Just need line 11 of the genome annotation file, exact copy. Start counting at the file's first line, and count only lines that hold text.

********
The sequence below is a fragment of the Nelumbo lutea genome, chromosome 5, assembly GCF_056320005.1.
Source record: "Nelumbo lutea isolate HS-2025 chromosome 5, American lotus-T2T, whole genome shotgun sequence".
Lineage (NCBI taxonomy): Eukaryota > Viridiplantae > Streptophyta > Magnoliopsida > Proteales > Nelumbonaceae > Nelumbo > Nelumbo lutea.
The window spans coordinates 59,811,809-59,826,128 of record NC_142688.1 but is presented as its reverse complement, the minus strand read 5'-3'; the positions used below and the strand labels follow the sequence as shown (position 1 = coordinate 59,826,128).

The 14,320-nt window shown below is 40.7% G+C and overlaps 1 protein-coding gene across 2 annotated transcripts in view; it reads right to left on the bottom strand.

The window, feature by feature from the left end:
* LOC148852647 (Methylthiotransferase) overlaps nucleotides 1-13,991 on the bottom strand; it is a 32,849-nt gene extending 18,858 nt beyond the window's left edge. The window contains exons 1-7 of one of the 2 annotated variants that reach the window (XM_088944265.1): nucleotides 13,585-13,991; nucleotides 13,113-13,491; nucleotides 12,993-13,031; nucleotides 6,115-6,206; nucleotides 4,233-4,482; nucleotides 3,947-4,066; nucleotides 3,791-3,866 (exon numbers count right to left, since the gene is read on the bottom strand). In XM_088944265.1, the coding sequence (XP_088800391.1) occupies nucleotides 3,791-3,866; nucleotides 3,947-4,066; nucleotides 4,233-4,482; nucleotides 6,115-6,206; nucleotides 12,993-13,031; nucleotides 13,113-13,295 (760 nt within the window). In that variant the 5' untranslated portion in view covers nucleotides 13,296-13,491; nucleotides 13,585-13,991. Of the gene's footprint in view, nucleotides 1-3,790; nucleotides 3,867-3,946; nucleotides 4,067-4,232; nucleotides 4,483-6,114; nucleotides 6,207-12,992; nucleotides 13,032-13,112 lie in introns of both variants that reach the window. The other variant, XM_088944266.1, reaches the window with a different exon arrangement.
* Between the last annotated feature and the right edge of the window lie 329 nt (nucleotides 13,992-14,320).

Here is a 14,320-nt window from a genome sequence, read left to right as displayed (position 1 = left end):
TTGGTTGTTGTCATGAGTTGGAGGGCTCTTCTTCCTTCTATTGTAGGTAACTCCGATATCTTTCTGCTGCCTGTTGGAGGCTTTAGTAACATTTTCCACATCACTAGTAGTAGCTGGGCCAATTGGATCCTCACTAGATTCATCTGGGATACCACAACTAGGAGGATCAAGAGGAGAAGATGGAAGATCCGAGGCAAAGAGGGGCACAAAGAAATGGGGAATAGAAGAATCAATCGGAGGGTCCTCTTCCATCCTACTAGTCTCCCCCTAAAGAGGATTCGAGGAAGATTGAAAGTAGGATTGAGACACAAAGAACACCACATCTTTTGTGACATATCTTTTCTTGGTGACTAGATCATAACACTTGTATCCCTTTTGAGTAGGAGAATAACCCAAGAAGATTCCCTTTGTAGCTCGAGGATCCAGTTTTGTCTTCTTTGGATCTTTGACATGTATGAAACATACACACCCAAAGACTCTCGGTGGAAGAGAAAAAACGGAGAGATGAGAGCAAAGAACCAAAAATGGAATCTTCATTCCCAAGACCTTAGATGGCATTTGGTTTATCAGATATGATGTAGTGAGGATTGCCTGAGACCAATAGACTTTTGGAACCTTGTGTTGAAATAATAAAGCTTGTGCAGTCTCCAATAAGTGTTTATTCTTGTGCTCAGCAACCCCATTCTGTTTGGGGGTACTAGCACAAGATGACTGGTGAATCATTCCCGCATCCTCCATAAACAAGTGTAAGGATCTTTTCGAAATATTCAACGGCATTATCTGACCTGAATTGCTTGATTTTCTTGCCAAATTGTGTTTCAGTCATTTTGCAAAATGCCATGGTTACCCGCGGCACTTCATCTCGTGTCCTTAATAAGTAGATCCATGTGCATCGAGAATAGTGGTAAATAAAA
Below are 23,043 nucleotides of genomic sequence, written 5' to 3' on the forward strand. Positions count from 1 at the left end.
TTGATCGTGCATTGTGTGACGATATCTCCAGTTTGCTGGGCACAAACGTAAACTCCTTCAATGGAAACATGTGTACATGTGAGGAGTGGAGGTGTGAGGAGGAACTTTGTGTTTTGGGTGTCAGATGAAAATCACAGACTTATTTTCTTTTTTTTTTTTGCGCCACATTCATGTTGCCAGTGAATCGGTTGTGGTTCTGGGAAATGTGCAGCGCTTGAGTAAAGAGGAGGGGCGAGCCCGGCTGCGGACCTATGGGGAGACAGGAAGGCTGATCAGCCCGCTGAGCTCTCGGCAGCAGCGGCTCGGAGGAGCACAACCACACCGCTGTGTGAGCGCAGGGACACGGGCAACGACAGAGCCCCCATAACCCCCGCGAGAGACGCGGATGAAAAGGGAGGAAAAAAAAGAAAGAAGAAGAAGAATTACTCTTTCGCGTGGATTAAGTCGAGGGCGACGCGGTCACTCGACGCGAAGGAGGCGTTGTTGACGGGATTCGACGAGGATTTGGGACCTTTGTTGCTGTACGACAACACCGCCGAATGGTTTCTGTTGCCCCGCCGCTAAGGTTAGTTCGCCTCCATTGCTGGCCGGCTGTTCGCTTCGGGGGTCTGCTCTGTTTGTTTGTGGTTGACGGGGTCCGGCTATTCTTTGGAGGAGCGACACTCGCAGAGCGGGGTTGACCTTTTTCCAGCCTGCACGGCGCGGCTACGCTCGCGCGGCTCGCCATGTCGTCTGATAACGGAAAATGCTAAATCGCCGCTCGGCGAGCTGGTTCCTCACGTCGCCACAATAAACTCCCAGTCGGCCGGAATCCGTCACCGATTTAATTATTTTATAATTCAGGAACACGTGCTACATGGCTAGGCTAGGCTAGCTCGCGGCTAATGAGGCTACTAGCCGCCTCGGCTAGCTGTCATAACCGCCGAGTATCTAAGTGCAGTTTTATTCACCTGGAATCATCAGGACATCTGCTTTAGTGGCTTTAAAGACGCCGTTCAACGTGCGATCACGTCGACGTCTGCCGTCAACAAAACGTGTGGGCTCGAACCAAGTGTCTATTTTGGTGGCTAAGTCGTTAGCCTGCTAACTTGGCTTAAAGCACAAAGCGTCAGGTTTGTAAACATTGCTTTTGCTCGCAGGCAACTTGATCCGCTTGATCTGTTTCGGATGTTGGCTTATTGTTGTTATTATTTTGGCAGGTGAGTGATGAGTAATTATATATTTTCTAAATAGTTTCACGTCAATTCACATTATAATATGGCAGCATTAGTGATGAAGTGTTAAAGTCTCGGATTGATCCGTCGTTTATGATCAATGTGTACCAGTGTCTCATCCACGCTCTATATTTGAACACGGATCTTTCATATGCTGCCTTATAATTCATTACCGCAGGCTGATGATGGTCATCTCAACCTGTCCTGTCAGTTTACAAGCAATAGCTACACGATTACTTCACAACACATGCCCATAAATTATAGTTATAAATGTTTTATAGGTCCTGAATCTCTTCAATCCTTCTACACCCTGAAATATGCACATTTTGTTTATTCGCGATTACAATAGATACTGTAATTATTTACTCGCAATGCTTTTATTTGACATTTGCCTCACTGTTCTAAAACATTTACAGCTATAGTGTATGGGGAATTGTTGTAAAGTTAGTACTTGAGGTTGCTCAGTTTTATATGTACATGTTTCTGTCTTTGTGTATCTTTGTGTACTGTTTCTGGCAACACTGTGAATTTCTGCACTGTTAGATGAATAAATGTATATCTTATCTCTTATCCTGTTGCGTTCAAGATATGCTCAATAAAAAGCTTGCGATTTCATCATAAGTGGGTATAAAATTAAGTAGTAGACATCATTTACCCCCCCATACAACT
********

Below are 23,043 nucleotides of genomic sequence, written 5' to 3' on the forward strand. Positions count from 1 at the left end.